The Genetics of Human Immune Response
Jimmie Ye, University of California, San Francisco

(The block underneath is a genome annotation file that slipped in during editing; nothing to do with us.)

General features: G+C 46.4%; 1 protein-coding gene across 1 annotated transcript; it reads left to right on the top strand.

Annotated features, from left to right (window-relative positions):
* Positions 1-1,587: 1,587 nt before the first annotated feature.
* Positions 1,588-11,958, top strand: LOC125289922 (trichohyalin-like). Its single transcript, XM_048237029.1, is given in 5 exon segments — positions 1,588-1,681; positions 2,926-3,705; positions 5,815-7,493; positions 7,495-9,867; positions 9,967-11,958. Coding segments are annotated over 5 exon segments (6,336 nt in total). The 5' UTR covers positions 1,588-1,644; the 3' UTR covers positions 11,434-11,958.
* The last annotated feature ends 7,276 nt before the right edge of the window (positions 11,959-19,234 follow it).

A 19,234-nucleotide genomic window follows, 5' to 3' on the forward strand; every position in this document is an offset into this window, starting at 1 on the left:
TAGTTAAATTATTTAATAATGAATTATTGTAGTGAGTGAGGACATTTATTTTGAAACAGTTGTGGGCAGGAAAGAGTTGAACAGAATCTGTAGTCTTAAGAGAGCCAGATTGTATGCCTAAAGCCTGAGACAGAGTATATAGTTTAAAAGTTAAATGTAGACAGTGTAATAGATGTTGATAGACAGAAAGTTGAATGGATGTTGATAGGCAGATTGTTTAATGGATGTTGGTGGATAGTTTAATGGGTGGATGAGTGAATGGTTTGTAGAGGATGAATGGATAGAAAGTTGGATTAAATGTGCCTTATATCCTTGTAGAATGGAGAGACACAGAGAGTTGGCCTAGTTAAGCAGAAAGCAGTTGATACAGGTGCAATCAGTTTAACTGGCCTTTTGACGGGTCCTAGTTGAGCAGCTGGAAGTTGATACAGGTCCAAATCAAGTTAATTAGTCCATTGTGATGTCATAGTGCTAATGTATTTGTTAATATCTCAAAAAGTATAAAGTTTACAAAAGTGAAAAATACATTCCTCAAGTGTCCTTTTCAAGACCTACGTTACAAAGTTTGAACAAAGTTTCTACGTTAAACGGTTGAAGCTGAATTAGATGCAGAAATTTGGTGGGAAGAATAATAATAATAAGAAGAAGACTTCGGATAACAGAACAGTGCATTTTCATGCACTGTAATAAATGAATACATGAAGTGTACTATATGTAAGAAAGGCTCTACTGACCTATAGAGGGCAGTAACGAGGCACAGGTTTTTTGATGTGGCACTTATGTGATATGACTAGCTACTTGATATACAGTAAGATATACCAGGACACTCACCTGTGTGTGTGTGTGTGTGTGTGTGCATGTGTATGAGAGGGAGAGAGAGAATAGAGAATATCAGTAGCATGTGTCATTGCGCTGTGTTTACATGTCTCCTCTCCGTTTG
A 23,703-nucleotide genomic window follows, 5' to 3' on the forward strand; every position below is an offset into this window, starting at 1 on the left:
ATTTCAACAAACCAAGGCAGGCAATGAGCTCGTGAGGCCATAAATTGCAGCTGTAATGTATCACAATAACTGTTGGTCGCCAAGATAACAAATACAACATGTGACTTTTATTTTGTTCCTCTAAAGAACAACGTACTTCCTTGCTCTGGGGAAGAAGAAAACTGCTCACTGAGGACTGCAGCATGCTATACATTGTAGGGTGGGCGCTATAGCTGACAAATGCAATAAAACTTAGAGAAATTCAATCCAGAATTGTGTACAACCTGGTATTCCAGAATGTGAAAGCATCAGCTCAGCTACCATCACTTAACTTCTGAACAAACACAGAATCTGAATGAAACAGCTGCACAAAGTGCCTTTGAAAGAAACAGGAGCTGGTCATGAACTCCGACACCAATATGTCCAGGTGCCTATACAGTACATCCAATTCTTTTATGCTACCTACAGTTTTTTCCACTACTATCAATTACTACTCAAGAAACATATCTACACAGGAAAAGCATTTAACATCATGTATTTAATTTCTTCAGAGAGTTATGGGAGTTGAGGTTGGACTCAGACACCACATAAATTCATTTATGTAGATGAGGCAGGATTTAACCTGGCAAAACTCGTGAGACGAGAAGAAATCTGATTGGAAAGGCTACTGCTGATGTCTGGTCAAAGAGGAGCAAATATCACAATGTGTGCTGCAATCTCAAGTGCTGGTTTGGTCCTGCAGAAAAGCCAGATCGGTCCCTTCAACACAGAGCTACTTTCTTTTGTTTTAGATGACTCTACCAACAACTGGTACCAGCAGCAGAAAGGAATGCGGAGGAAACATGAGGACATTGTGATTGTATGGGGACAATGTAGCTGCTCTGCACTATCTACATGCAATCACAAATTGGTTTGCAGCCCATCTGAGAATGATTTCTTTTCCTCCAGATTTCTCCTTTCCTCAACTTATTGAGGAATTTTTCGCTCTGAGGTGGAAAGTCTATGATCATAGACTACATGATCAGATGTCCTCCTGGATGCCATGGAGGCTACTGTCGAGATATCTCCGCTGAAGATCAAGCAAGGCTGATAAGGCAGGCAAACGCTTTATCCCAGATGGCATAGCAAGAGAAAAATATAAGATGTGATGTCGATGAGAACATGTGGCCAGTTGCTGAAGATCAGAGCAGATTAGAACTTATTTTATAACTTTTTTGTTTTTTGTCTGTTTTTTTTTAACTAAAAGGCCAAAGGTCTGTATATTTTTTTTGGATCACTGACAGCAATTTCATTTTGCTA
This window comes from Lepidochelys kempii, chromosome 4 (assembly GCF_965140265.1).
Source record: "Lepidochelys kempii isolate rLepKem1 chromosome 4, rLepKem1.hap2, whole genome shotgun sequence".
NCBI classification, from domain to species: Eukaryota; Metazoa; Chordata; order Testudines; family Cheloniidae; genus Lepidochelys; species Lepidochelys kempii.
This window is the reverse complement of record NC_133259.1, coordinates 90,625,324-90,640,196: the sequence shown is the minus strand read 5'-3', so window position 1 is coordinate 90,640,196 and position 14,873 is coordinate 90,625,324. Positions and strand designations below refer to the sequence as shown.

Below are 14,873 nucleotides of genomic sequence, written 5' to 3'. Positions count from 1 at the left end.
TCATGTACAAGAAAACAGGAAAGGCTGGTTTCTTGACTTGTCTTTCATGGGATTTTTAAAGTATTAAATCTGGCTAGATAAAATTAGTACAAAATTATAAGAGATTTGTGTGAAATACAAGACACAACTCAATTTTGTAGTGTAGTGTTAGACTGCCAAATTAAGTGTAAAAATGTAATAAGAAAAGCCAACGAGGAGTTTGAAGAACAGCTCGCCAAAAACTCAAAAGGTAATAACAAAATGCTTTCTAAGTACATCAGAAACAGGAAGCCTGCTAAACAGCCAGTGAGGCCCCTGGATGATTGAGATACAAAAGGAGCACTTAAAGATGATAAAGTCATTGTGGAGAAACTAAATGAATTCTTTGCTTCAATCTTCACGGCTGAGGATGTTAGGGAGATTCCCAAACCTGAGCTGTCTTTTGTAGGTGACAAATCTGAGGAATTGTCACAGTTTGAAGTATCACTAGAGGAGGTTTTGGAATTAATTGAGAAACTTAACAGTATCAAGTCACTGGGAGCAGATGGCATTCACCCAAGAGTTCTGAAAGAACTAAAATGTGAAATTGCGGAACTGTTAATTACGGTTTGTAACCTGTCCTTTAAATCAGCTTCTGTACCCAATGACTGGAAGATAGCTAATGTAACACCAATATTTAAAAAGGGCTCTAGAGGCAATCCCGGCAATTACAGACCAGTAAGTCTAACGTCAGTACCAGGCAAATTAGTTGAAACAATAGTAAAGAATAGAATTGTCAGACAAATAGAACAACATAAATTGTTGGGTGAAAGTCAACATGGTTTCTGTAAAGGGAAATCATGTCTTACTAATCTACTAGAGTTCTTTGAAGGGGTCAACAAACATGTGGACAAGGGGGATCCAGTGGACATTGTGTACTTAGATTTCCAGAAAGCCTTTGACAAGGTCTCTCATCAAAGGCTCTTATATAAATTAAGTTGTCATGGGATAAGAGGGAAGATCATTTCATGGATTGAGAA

Interactions between genetic and environmental factors (GXE) are critical drivers of complex human diseases, but little is typically known about the mechanisms by which genetic variants affect specific responses to disease triggers. Immune responses, driven by interactions between immune cells and pathogens, offer a unique opportunity to systematically dissect this relationship. Here, we integrate principles of population genetics, functional genomic profiling and statistical genetic modeling to determine the effect of genetic variants on immune function. We isolated innate and adaptive immune cell types from over 500 healthy donors representing three ethnicities in the Boston metropolitan area over the course of three years. To assess the function of these cell types, we stimulated cells in vitro with ligands known to induce responses and measured gene expression using high throughput genomic approaches. When combined with a high density map of the genetic variation in this cohort, we designed computational strategies to identify genetic variants associated with gene expression response. Using our integrative analyses, we identified genomic regions associated with expression response, predicted single nucleotide polymorphisms causal for the observed association, and validated our predictions with extensive directed mutagenesis and biochemical assays. We also leveraged recently developed genome engineering techniques to modify a single base in the human genome predicted to affect immune response to flu infection and observed the expected outcome. This to our knowledge, represents one of the first experiments to unequivocally establish causality between a genetic variant and a molecular phenotype in humans. Finally, a number of genomic regions associated with variability in immune response are also near regions previously associated with autoimmune and infectious diseases, suggesting a contribution of these molecular events to disease processes. We demonstrated that gene-by-environment interactions are widespread in the human immune system, identified several variants affecting pathogen-sensing and their underlying molecular mechanisms, and charted a map annotating the function of hundreds of common genetic variants known to alter susceptibility to infectious and autoimmune diseases.